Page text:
The political and economic landscape in the wake of June’s Brexit vote is one that could scarcely have been imagined just a few short months ago. There is no doubt that the responsibility for the considerable uncertainty we now face lies with those who advocated a referendum, but who spent next to no time planning for the scale of the challenges and difficulties that a vote to leave the EU would deliver.
The situation we now find ourselves in demands cool heads and clear thinking. I have made clear that Scotland — which voted overwhelmingly to remain in Europe — must be able to secure a continuing close relationship with Europe, including membership of the single market. The Scottish government will bring forward detailed proposals on how that might be achieved, and we will submit those as part of the UK-wide process to prepare for the triggering of Article 50.
At the same time, I have made clear that Scotland must be able to consider independence if it becomes clear that it is the best or the only way of protecting our interests. The draft referendum bill published for consultation last week is designed to allow that choice to be made, if necessary, before the UK leaves the EU.
It is worth repeating the political backdrop to Scotland’s place in the Brexit narrative: every single part of Scotland voted to remain in Europe, but a Conservative UK government, with just one MP in Scotland, is now threatening to remove us from the EU. That is not democratically acceptable so the approach I have outlined is aimed at ensuring Scotland’s voice is respected and its economic and social interests protected.
And, while I accept that there is a mandate to take England and Wales out of the EU, I do not accept there is any such mandate to take any part of the UK out of the single market. The manifesto on which the Conservatives won a majority at the 2015 general election could not have been clearer. It said: “We say Yes to the single market.”
The pursuit of a hard Brexit by some in the UK government is as unwarranted politically as it is ill advised economically. And the growing number of voices against this has opened the door to the possibility of a cross party coalition to avert a hard Brexit for the UK as a whole. The Scottish National party will be part of that coalition.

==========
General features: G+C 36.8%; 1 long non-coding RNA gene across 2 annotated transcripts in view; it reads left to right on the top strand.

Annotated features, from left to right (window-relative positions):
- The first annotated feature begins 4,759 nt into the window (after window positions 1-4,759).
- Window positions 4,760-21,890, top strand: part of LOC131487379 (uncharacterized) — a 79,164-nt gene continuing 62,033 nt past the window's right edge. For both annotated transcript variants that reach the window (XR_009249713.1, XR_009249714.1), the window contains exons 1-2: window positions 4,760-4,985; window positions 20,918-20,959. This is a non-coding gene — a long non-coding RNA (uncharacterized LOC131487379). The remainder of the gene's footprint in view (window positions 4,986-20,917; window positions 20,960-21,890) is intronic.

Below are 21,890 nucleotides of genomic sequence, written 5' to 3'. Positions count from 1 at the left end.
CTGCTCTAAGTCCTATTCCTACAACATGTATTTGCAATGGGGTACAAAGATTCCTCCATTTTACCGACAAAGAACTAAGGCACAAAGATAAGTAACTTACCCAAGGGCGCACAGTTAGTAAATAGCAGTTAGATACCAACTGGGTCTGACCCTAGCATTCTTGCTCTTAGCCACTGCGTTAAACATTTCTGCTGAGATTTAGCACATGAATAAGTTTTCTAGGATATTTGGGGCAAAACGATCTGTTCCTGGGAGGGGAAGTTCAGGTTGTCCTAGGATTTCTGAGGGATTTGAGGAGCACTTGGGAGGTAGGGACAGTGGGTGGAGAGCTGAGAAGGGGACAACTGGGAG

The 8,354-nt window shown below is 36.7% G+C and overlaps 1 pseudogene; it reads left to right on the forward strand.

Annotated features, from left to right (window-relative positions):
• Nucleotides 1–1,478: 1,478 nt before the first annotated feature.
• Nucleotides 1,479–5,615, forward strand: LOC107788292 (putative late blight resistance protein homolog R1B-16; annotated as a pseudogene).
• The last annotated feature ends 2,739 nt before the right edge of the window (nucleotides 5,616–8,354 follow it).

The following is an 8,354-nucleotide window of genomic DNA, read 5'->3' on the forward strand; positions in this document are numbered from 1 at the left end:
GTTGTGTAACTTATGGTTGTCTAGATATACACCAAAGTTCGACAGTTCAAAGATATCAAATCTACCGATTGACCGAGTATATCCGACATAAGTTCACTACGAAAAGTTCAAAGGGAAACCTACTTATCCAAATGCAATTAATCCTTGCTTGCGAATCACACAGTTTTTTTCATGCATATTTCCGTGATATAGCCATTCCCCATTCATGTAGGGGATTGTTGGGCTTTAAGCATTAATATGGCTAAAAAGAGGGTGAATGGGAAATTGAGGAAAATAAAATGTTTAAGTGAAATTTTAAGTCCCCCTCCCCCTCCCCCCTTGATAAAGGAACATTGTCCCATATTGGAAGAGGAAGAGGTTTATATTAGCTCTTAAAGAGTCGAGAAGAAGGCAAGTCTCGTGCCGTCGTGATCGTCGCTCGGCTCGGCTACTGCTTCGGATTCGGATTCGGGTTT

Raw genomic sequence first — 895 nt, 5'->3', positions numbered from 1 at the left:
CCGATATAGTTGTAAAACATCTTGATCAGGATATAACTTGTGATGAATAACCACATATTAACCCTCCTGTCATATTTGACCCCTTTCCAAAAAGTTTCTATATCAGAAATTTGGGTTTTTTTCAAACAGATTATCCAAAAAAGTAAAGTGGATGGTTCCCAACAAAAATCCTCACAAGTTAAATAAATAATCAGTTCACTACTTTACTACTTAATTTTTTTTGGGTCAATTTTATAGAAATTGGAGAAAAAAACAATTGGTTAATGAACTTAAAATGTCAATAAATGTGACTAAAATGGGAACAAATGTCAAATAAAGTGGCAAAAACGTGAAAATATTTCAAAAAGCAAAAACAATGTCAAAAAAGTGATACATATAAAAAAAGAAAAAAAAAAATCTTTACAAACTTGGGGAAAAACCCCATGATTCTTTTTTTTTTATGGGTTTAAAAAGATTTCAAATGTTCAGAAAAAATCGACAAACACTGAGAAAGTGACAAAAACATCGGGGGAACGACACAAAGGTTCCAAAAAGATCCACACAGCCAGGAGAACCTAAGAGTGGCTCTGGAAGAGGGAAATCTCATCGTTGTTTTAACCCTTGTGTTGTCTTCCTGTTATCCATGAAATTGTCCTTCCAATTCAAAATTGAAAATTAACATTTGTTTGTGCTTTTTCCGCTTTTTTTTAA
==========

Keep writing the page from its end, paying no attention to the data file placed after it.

But, in addition to the discussion about hard and soft Brexit, a debate has begun about another variety: “flexible” Brexit in which different parts of the UK, or different sectors of the British economy, would take advantage of continuing single market membership and close association with EU trading partners.
The City of London has strong advocates determined that it should not lose its status as a pre-eminent financial hub — and, of course, the financial services sector is also hugely important to Scotland. Others argue that the car industry should have special arrangements to protect manufacturers like Nissan in Sunderland. The government has seemingly not closed its mind to such special deals, and rightly so.
But if it is prepared to countenance such arrangements for different sectors, there is no reason for it not to consider a flexible Brexit for different nations and regions, too, particularly for those parts of the UK that voted decisively to remain in Europe. It will be in this spirit that, in the next few weeks, I will put forward specific proposals to keep Scotland in the single market, even if the rest of the UK leaves.
These are just some of the issues I plan to raise with Theresa May, the prime minister, when I meet her on Monday, along with leaders of other devolved administrations.
Mrs May has already given me a direct undertaking, at a meeting in Edinburgh in her first few days in office, that she is prepared to consider any proposals we put forward to protect Scotland’s interests and our place in Europe. It is important that she keeps her word on that. She must recognise that Scotland is no mere consultee on Brexit, but instead a full and equal partner in the UK negotiations.
This article originally appeared in the Financial Times.